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    Mohsin Kazmi / Discovery Channel

    Sam Nixon

  • "Naturalist" Paul Rosolie is seen in the Discovery Channel special...

    Mohsin Kazmi / Discovery Channel

    "Naturalist" Paul Rosolie is seen in the Discovery Channel special "Eaten Alive."



Oh, Discovery Channel, how far you have fallen.

It’s no secret that over the last few years the television network, once known for nature and science documentaries, has had a bit of a quality plummet. First “MythBusters” was a hit, and while that show still managed to house some educational value under the guise of blowing shit up for fun, it paved the way for the steady decline that led to the channel’s latest atrocity, “Eaten Alive.”

For those who didn’t tune in Sunday (undoubtedly a wise decision), the special focused on “nature conservationist,” author and schmuck Paul Rosolie as he set out to accomplish every shock-stunt coordinator’s wet dream: being eaten alive by an anaconda and filmed for TV. (Spoiler alert) I’ll save you two hours and skip to the end: He was attacked by the snake, but apparently had a change of heart when the whole, you know, being eaten alive bit was about to happen and tapped out.

Two goddamn hours and nobody gets eaten? Hell, that Jennifer Lopez movie was only 90 minutes, and the snake got like six people.

This latest stunt goes beyond manufacturing a publicity stunt to draw in viewers; Discovery has already made an annual event out of that practice with its “Shark Week” offering. Looking at the highlight reel from this year’s iteration reveals more clips of two assholes in felt-shark costumes making dumb faces and a guy hammering a nail in with his forehead (get it? Hammerhead? ohpleasefuckingkillme) than actual animal footage.

But “Eaten Alive” crosses a line by potentially endangering the animal that supposed conservationist Rosolie claims to find so majestic. I’m not exactly an expert on what would happen when a 20-some-odd-foot snake is forcibly made to regurgitate a squirming jerkoff in a Tyvek suit, but it probably wouldn’t feel too pleasant for the animal.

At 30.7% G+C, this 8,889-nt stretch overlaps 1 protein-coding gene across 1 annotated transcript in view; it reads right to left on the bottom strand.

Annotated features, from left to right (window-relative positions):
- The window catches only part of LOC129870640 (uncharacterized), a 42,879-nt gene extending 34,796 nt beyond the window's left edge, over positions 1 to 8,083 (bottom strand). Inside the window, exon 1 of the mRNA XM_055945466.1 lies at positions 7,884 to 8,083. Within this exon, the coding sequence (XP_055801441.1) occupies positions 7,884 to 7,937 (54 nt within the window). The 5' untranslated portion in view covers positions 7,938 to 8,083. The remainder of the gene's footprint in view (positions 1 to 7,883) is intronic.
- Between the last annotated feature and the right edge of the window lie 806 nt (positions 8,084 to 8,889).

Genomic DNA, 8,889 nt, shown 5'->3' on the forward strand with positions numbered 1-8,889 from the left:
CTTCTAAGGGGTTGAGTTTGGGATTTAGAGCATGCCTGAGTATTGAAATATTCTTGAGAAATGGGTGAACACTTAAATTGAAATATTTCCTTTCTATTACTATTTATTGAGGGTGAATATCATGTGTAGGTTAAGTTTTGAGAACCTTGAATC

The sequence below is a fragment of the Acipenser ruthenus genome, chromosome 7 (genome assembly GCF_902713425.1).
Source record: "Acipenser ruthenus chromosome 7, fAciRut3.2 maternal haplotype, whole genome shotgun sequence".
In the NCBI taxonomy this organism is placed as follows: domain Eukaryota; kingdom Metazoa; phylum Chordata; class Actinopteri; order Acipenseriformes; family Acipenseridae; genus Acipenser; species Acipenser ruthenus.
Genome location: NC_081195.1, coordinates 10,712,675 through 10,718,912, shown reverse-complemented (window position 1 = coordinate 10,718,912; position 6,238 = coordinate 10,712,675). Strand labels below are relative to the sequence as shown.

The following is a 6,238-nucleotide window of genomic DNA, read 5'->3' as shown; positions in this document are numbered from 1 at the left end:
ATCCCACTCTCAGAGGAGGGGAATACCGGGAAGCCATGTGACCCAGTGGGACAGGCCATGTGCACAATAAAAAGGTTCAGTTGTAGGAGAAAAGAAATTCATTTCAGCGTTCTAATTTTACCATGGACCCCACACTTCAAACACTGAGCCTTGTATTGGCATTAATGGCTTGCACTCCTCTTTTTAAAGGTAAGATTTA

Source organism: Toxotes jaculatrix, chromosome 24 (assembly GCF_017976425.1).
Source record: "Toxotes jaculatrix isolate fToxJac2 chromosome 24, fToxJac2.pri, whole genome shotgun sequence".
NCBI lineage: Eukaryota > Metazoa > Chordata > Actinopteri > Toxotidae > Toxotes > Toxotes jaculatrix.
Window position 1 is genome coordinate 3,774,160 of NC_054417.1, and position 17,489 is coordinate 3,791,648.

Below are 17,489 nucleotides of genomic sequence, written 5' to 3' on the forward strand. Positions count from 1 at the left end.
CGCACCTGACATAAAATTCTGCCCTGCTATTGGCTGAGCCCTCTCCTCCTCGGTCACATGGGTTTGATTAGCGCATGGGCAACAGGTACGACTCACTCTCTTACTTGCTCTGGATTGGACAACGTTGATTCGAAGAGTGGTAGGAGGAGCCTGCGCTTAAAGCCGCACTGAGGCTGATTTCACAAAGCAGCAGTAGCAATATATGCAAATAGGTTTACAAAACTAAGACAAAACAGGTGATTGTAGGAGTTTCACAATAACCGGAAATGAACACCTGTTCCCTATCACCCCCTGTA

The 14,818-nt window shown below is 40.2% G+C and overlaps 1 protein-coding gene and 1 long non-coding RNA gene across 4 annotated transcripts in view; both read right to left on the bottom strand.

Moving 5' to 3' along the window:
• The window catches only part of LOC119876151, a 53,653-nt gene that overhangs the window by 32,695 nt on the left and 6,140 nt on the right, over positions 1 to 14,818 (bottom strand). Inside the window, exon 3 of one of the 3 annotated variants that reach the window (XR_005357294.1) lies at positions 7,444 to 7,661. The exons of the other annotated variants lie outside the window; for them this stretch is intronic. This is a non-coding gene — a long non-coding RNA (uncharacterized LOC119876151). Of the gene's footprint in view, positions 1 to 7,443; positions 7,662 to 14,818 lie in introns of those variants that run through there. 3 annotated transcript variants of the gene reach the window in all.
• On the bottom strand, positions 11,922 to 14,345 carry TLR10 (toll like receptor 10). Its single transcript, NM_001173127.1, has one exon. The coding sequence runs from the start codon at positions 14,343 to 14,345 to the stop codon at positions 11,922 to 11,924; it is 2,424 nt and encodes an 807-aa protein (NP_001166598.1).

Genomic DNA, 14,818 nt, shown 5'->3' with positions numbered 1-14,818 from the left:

I have fond memories of coming home from middle and high school and flipping through to Discovery in hopes of finding a glimpse at some far-off part of the natural world to admire. This is the same network that just seven years ago broadcast the American release of “Planet Earth,” one of the most captivating series I’ve ever seen. And it’s just a damn shame that it’s been reduced to what it is now.

Quality nature and science documentaries do still have places to call home, however. PBS has proven to be a reliable source of some damn enthralling works, many of which are available for streaming through Netflix. The most recent example I’ve been turned on to is the three-part “Your Inner Fish.” While I was initially hesitant (thinking it would be a long examination of my spirit mudskipper or whatever), it’s a fascinating and engaging look at the genetic ancestry of the human body, and well worth checking out.

I can’t say it’s likely, but I hope that the backlash and scorn Discovery is earning for “Eaten Alive” bludgeons some integrity back into the heads of those in charge. Because really, seeing James Franco and Seth Rogen in an episode of “Naked and Afraid” pop up when I search for one of my former favorite channels feels like a cruel joke.

Sam Nixon’s “Words From a Nerd” runs every Wednesday in the Colorado Daily.